House GOP Defiant Toward Bipartisan Senate Deal To Avoid DHS Shutdown

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WASHINGTON — House Republican leaders are refusing to support legislation that funds the Department of Homeland Security without imposing immigration policy restrictions, a sign that the department is headed for a partial shutdown Friday night.

The legislation is all but guaranteed to pass the Senate, where Majority Leader Mitch McConnell (R-KY) and Minority Leader Harry Reid (D-NV) have championed it in an agreement to bring up immigration bills separately. Even conservative firebrand Sen. Ted Cruz (R-TX) has signaled he won’t hold up the “clean” DHS bill ahead of the Friday midnight deadline to avert a shutdown.

But in the House, it’s a very different story. Speaker John Boehner (R-OH), facing a rebellion from his members, isn’t ready to swallow the standalone DHS bill just yet, and is exploring options to continue fighting President Barack Obama’s initiatives on immigration.

“We want to stop the president’s immigration actions with regard to immigration,” Boehner told reporters Thursday. “It’s outrageous that Senate Democrats are using Homeland Security funding for blackmail to protect the actions of the president. … We’re waiting to see what the Senate can or can’t do, and then we’re going to make decisions about how to proceed.”

He declined to say what he’d do once the Senate passes a clean DHS bill, even blowing air kisses to Washington correspondent and radio host Todd Zwillich of The Takeaway as he pressed him.

There’s a strong appetite among Republicans in the House to amend the bill and send it back to the Senate with some immigration restrictions, senior aides say, even if it’s not the sweeping slate of limitations that the House passed in its January DHS bill, which would effectively call for deporting everyone in the U.S. illegally.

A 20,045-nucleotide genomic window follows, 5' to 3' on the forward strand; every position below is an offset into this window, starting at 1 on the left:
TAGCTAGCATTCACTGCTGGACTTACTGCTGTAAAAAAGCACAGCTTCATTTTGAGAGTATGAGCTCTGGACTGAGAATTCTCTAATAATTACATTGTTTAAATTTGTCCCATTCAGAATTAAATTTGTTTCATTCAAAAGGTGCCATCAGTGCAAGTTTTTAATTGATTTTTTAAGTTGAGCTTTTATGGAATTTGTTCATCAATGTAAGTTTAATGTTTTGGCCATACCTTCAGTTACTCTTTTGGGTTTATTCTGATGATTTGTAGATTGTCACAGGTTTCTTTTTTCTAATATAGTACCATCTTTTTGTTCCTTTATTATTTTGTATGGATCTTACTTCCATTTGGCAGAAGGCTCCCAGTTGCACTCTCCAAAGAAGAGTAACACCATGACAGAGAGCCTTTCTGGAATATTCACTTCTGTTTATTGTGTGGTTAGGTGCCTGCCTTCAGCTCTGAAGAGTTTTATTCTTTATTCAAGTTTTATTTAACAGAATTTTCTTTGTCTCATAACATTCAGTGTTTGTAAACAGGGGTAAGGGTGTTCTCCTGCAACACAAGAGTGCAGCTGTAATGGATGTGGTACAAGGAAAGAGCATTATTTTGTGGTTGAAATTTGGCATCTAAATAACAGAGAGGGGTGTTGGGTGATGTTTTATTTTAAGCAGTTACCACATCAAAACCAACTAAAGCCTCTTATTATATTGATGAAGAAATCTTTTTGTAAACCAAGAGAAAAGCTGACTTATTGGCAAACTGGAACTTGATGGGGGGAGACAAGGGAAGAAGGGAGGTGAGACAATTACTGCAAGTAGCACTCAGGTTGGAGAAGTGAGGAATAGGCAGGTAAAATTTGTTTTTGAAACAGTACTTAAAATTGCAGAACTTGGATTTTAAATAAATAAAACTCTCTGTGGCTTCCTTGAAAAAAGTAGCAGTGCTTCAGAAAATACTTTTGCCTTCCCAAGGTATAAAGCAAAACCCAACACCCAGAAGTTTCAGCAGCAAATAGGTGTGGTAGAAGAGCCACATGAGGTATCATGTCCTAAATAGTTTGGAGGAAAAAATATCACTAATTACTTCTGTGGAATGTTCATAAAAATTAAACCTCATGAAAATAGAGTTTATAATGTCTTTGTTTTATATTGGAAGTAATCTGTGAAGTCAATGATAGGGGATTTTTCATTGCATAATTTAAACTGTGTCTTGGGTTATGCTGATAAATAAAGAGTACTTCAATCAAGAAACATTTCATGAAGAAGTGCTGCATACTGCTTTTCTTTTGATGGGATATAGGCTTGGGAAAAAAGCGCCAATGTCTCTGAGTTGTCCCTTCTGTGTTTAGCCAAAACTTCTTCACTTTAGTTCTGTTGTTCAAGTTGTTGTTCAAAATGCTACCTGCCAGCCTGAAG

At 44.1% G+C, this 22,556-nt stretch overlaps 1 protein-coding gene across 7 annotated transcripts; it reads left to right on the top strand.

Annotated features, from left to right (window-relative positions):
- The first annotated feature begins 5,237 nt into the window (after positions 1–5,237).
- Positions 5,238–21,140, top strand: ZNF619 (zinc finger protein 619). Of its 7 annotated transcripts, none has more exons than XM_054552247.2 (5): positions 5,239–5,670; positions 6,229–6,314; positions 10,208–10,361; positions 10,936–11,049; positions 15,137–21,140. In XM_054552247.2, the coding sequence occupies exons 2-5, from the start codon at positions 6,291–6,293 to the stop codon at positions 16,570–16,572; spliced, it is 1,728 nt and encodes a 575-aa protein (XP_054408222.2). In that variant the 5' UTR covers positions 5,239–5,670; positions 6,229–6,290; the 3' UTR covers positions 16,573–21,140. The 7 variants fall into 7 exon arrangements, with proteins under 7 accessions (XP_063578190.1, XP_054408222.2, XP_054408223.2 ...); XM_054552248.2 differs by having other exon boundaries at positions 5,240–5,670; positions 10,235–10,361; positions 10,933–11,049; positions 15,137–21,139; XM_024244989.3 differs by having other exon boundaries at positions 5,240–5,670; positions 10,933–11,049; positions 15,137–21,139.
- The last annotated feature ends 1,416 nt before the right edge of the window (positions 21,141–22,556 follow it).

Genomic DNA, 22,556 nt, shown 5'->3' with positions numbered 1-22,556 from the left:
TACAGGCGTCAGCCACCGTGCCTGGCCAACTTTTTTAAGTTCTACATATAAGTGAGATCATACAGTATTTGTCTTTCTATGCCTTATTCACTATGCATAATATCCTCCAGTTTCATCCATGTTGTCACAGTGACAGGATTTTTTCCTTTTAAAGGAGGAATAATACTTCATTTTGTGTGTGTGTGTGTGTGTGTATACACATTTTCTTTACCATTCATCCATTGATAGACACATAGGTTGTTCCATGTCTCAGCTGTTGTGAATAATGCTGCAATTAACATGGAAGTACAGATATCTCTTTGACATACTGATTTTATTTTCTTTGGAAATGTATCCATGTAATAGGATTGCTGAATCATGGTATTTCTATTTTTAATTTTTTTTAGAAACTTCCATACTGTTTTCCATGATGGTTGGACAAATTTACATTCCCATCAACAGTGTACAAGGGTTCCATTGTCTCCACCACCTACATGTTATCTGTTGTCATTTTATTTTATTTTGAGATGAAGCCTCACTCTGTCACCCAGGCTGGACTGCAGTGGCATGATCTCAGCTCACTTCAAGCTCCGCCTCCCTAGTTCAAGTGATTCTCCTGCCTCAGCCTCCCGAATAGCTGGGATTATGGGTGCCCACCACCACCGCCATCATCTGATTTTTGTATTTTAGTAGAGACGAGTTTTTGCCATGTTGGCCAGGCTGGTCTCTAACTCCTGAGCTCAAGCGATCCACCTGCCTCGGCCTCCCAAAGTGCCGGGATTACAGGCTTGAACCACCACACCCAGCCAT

“We’ll probably ping something back, then it’ll be up to Harry Reid if he wants to filibuster that again,” Rep. Tim Huelskamp (R-KS) said. “But I think most Americans — even if there was a partial slowdown of DHS, they’ll wake up the next morning and not notice a difference at all in their lives.”

Republican congressmen are apoplectic about the president’s immigration initiatives, which combines two of their greatest resentments: Obama making robust use of his executive authority, and leniency for undocumented immigrants.

“It has to have some mechanism to make sure that the president can’t go ahead with his executive order. And if not, I can’t support that,” Rep. Ted Yoho (R-FL) told TPM. “Even if it was a clean bill and we bring up blocking his executive order [separately], if he doesn’t sign it — there’s no impetus to sign it.”

Yoho cast doubt on proposed legislation by Sen. Susan Collins (R-ME) to block Obama’s 2014 actions to protect undocumented parents of U.S. citizens, while allowing his 2012 program to shield people brought to the country as children. He fretted that Obama could simply expand “DACA” to include millions more.

GOP lawmakers also kept open the possibility of a short-term bill to keep funds flowing to DHS while the immigration fight continues to play out.

The more senior Republicans are keeping their powder dry.

“We’re looking at a lot of different options,” House Judiciary Chair Bob Goodlatte (R-VA) told TPM.

Still, there is a fatalism even among some Republicans that the end-game is a “clean” DHS bill, due to Senate Democrats’ implacable filibusters and Obama’s veto threats, which he reiterated Wednesday at a town hall hosted by MSNBC.

McConnell has turned into a loathed figure among House conservatives for cutting a deal with Reid to fund DHS. Immigration restrictionist Rep. Steve King (R-IA) said the Senate Republican leader “tipped over his king” — a chess reference meaning he conceded defeat.

Reid made clear on Thursday that Senate Democrats would block any proposal from the House that includes immigration restrictions.

“It is a waste of time. We will not allow a conference to take place. It won’t happen,” he told reporters. “If they send over a bill with all the riders in it, they’ve shut down the government.”

House Minority Leader Nancy Pelosi (D-CA) claimed that immigration was simply an “excuse” for Republicans to grind government to a halt.

“Understand: shutting down government is their motive,” she told reporters.

Boehner insisted that contrary to some suggestions by House conservatives, his speakership wasn’t at risk in the immigration battle.

“No, heaven sakes, no!” he said. “Not at all.”

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